Case Reports

The finger points to the diagnosis

Copyright © 2010 Society of Hospital Medicine

A 24‐year‐old man presented to the emergency room with a 3‐month history of bright red blood per rectum and increasing fatigue. Review of systems was significant for intermittent hematuria, swelling, and pain in his lower extremities. He denied abdominal pain, nausea, or vomiting, and was otherwise asymptomatic. He was not taking any medicines. He said that he has had this bleeding problem on and off since he was a child. The chronic intermittent rectal bleeding usually resolved spontaneously. Previous treatments have consisted of blood transfusions, small bowel resections, and a partial colectomy.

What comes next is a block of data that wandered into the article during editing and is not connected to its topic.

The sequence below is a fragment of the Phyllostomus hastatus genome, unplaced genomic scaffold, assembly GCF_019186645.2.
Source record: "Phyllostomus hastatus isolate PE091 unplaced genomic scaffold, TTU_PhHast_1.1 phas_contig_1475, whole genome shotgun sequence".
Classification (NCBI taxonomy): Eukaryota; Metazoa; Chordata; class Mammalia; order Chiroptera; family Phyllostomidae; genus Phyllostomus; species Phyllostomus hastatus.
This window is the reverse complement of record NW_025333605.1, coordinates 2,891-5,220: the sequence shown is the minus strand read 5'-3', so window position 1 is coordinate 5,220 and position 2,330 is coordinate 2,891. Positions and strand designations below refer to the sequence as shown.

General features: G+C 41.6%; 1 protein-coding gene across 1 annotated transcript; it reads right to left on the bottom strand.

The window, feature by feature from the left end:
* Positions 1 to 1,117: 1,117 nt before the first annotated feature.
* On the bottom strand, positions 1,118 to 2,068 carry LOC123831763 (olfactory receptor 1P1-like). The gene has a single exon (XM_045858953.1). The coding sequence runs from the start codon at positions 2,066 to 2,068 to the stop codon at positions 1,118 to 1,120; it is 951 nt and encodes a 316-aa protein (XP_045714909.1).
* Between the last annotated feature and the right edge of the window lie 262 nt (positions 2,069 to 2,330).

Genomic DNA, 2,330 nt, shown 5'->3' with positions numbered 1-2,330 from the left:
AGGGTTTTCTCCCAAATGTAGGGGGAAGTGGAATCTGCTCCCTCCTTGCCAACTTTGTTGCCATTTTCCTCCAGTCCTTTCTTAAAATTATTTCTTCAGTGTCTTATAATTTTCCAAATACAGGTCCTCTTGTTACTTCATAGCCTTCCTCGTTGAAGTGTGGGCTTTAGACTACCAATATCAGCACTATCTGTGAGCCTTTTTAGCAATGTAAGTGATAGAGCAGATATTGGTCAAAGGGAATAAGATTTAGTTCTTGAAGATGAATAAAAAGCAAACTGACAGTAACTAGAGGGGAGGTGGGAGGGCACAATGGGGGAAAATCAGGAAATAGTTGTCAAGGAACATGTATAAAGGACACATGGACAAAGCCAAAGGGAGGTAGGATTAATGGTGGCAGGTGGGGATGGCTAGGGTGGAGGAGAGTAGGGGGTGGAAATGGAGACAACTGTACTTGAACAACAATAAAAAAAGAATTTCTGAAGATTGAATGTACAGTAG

Physical exam demonstrates a thin and well‐nourished African American male in no distress. Temperature 36.7C, blood pressure while sitting was 111/65 mmHg, with a pulse of 117 beats per minute; on standing his blood pressure was 103/54 mmHg, with a pulse of 137 beats per minute, and respirations were 18 breaths per minute. Abdominal examination revealed splenomegaly. Rectal exam revealed the presence of bright red blood. Other significant findings include unilateral limb skeletal asymmetry with the right upper and lower extremity being longer than the left side. There was significant hypertrophy of several digits of the hands and feet bilaterally (Figure 1). Notable was the presence of raised, hyperpigmented irregular linear plaques, extending from his right medial forearm to his chest and also from his abdomen to right medial thigh. Additional skin examination was remarkable for well‐demarcated, raised vascular areas on the lateral thighs and knees bilaterally (Figure 2), as well as the dorsum of both the feet. Laboratory workup was notable for hemoglobin of 2.7gm/dl, a hematocrit of 9%, and mean corpuscular volume (MCV) of 58 fl. Normal coagulation parameters, and profound iron deficiency (iron level 16 mcg/dl and ferritin <20 ng/ml).